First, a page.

We examined X-ray spectral and timing properties of ultraluminous X-raysources (ULXs) in nearby galaxies in XMM-Newton archival data. Thereappear to be three distinct classes of spectra. One class shows emissionfrom hot, diffuse plasma. This thermal emission is similar to that seenfrom recent supernovae; the temperatures are in the range 0.6-0.8 keV,and the luminosities are the lowest in our sample, near 1039ergs s-1. Three sources have spectra that are strongly curvedat high energies and have the highest temperatures in our sample,1.0-1.4 keV. These spectra are well fitted with a power-law plusmulticolor disk blackbody model with the power law dominant at lowenergies or a Comptonization model. The remainder of the sources arebest fitted with a power-law plus multicolor disk blackbody model, as iscommonly used to describe the spectra of accreting black holes. Thesesources have the lowest thermal component temperatures, 0.1-0.4 keV, andextend to the highest luminosities, above 1040 ergss-1. The temperature of the thermal component is in threedistinct ranges for the three source classes. This diversity of spectralshapes and the fact that the sources lie in three distinct temperatureranges suggests that the ULXs are a diverse population. Two ULXs thatshow state transitions stay within a single class over the course of thetransition. However, we cannot conclude with certainty that the classesrepresent distinct types of objects rather than spectral states of asingle population of objects. More monitoring observations of ULXs withXMM-Newton are required. We also searched for timing noise from thesources and report detection of noise above the Poisson level from fivesources. In three of the sources, the power density spectrum increaseswith decreasing frequency as a power law down to the lowest frequenciesobserved, below 10-4 Hz.

Infrared Spectral Energy Distributions of Nearby Galaxies
The Spitzer Infrared Nearby Galaxies Survey (SINGS) is carrying out acomprehensive multiwavelength survey on a sample of 75 nearby galaxies.The 1-850 μm spectral energy distributions (SEDs) are presented usingbroadband imaging data from Spitzer, 2MASS, ISO, IRAS, and SCUBA. Theinfrared colors derived from the globally integrated Spitzer data aregenerally consistent with the previous generation of models that weredeveloped using global data for normal star-forming galaxies, althoughsignificant deviations are observed. Spitzer's excellent sensitivity andresolution also allow a detailed investigation of the infrared SEDs forvarious locations within the three large, nearby galaxies NGC 3031(M81), NGC 5194 (M51), and NGC 7331. A wide variety of spectral shapesis found within each galaxy, especially for NGC 3031, the closest of thethree targets and thus the galaxy for which the smallest spatial scalescan be explored. Strong correlations exist between the local starformation rate and the infrared colors fν(70μm)/fν(160 μm) and fν(24μm)/fν(160 μm), suggesting that the 24 and 70 μmemission are useful tracers of the local star formation activity level.Preliminary evidence indicates that variations in the 24 μm emission,and not variations in the emission from polycyclic aromatic hydrocarbonsat 8 μm, drive the variations in the fν(8.0μm)/fν(24 μm) colors within NGC 3031, NGC 5194, andNGC 7331. If the galaxy-to-galaxy variations in SEDs seen in our sampleare representative of the range present at high redshift, thenextrapolations of total infrared luminosities and star formation ratesfrom the observed 24 μm flux will be uncertain at the factor of 5level (total range). The corresponding uncertainties using theredshifted 8.0 μm flux (e.g., observed 24 μm flux for a z=2source) are factors of 10-20. Considerable caution should be used wheninterpreting such extrapolated infrared luminosities.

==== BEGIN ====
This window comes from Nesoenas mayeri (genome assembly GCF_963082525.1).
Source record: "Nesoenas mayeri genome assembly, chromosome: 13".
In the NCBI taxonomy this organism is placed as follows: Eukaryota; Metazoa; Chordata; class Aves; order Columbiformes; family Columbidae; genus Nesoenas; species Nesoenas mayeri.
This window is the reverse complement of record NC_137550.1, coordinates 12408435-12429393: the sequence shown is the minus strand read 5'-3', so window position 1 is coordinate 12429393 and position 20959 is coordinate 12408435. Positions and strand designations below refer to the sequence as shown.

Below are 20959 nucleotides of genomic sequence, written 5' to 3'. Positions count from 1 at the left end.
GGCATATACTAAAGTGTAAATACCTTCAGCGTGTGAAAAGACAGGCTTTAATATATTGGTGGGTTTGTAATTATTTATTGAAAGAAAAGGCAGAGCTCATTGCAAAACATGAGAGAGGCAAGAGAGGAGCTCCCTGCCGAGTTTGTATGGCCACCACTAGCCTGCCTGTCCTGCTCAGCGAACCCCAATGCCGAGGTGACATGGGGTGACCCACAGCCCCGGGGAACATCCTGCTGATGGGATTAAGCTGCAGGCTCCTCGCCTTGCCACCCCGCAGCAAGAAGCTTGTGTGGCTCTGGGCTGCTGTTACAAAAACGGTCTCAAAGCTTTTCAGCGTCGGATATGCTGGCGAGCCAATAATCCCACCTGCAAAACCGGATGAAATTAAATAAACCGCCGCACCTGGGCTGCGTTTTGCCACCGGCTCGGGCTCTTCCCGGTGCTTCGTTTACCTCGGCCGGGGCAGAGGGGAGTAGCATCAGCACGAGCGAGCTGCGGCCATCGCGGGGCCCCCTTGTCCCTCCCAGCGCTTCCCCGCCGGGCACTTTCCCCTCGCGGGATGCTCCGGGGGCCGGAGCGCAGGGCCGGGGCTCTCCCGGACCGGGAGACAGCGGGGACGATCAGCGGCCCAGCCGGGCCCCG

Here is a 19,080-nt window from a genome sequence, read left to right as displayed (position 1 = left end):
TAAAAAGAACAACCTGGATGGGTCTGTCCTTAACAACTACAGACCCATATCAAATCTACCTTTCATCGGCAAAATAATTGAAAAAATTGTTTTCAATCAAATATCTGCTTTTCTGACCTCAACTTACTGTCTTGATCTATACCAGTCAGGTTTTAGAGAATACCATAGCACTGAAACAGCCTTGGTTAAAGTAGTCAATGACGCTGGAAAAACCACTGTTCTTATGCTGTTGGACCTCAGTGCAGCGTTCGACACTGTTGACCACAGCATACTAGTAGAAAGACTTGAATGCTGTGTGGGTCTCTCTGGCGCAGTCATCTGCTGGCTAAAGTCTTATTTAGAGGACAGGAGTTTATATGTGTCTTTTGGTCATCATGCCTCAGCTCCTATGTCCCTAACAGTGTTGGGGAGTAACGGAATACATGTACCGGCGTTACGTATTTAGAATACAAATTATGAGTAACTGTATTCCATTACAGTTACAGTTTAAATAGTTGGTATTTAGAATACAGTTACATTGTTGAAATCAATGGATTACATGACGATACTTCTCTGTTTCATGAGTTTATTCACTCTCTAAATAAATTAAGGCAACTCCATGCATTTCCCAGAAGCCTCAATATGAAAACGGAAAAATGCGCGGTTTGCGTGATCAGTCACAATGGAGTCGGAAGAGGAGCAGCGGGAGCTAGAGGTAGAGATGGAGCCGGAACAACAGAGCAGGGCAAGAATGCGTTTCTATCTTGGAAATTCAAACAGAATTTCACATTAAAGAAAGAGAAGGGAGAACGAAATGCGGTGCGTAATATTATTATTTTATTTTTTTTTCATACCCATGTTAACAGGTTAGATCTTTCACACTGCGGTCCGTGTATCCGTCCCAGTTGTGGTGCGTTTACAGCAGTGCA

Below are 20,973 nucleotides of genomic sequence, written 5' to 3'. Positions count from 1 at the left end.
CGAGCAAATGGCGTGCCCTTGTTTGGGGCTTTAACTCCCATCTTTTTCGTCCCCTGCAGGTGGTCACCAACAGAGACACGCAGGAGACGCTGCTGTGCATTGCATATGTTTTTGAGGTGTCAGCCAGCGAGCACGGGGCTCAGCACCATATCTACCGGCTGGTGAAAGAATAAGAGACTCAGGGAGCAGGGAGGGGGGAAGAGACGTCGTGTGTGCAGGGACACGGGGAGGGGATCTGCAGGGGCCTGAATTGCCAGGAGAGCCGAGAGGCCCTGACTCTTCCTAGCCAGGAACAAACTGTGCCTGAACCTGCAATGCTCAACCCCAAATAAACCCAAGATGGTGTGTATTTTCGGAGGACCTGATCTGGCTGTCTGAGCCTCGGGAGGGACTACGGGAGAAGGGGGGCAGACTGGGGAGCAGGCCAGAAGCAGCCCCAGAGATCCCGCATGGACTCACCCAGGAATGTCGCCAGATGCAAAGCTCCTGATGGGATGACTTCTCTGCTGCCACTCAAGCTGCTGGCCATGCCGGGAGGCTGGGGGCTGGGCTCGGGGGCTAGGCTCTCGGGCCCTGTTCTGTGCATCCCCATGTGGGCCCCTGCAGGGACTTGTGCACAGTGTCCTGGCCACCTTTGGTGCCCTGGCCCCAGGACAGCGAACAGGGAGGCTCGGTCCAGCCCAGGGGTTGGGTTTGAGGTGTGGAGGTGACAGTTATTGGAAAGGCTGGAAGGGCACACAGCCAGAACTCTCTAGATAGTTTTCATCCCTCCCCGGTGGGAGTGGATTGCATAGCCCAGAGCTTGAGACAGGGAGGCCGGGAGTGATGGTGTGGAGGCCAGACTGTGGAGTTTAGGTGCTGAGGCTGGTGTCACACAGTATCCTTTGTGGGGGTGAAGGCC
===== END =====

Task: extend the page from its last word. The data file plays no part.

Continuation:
M74 X-1 (CXOU J013651.1+154547): An Extremely Variable Ultraluminous X-Ray Source
Ultraluminous X-ray sources (ULXs) have been described variously as themost luminous normal X-ray binaries, hypernovae, and``intermediate-mass'' black holes with masses of hundreds to thousandsof solar masses. We present results on M74 X-1 (CXOU J013651.1+154547),a ULX in the nearby spiral galaxy M74 (NGC 628), from observations byChandra and XMM-Newton. M74 X-1 is a persistent source that exhibitsextreme variability and changes in spectral state on timescales ofseveral thousand seconds. Its variability timescales and behaviorresemble some Galactic microquasars. This suggests that the emissionmechanism may be related to relativistically beamed jets and that M74X-1 could be an extragalactic ``microblazar''-a microquasar whose jetaxis is aligned with our line of sight. We also note that its spectrumis consistent with the presence of a low-temperature disk blackbodycomponent, which, assuming it is due to radiation from an accretiondisk, could indicate that M74 X-1 contains an intermediate-mass blackhole.